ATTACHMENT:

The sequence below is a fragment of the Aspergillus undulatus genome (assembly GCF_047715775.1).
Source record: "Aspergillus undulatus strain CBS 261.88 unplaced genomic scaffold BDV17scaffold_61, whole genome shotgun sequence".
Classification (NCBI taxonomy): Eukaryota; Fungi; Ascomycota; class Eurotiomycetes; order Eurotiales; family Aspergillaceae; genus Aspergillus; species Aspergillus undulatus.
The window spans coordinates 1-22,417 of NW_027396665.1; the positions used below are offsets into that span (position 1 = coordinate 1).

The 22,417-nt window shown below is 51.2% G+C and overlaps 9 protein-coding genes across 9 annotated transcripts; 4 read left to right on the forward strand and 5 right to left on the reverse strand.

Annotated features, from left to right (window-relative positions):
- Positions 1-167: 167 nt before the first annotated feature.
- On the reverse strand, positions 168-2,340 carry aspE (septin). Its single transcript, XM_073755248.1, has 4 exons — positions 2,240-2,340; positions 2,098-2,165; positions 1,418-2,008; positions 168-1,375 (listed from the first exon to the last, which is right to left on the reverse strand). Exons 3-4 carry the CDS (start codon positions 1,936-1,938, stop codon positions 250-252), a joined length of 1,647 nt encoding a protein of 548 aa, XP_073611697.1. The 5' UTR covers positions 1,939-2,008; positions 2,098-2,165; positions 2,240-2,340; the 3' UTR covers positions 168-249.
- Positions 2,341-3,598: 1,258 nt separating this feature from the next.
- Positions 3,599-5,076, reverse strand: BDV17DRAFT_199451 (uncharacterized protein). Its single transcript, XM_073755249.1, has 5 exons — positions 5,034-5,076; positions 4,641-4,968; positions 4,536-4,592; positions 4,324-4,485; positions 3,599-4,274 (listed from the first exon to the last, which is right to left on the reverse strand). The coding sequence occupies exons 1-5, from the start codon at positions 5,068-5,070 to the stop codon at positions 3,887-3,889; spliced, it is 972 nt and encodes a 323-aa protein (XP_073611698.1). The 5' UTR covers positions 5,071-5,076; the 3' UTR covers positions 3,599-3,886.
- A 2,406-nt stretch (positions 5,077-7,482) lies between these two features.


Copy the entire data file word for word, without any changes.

The sequence below is a fragment of the Aspergillus undulatus genome (assembly GCF_047715775.1).
Source record: "Aspergillus undulatus strain CBS 261.88 unplaced genomic scaffold BDV17scaffold_61, whole genome shotgun sequence".
Classification (NCBI taxonomy): Eukaryota; Fungi; Ascomycota; class Eurotiomycetes; order Eurotiales; family Aspergillaceae; genus Aspergillus; species Aspergillus undulatus.
The window spans coordinates 1-22,417 of NW_027396665.1; the positions used below are offsets into that span (position 1 = coordinate 1).

The 22,417-nt window shown below is 51.2% G+C and overlaps 9 protein-coding genes across 9 annotated transcripts; 4 read left to right on the forward strand and 5 right to left on the reverse strand.

Annotated features, from left to right (window-relative positions):
- Positions 1-167: 167 nt before the first annotated feature.
- On the reverse strand, positions 168-2,340 carry aspE (septin). Its single transcript, XM_073755248.1, has 4 exons — positions 2,240-2,340; positions 2,098-2,165; positions 1,418-2,008; positions 168-1,375 (listed from the first exon to the last, which is right to left on the reverse strand). Exons 3-4 carry the CDS (start codon positions 1,936-1,938, stop codon positions 250-252), a joined length of 1,647 nt encoding a protein of 548 aa, XP_073611697.1. The 5' UTR covers positions 1,939-2,008; positions 2,098-2,165; positions 2,240-2,340; the 3' UTR covers positions 168-249.
- Positions 2,341-3,598: 1,258 nt separating this feature from the next.
- Positions 3,599-5,076, reverse strand: BDV17DRAFT_199451 (uncharacterized protein). Its single transcript, XM_073755249.1, has 5 exons — positions 5,034-5,076; positions 4,641-4,968; positions 4,536-4,592; positions 4,324-4,485; positions 3,599-4,274 (listed from the first exon to the last, which is right to left on the reverse strand). The coding sequence occupies exons 1-5, from the start codon at positions 5,068-5,070 to the stop codon at positions 3,887-3,889; spliced, it is 972 nt and encodes a 323-aa protein (XP_073611698.1). The 5' UTR covers positions 5,071-5,076; the 3' UTR covers positions 3,599-3,886.
- A 2,406-nt stretch (positions 5,077-7,482) lies between these two features.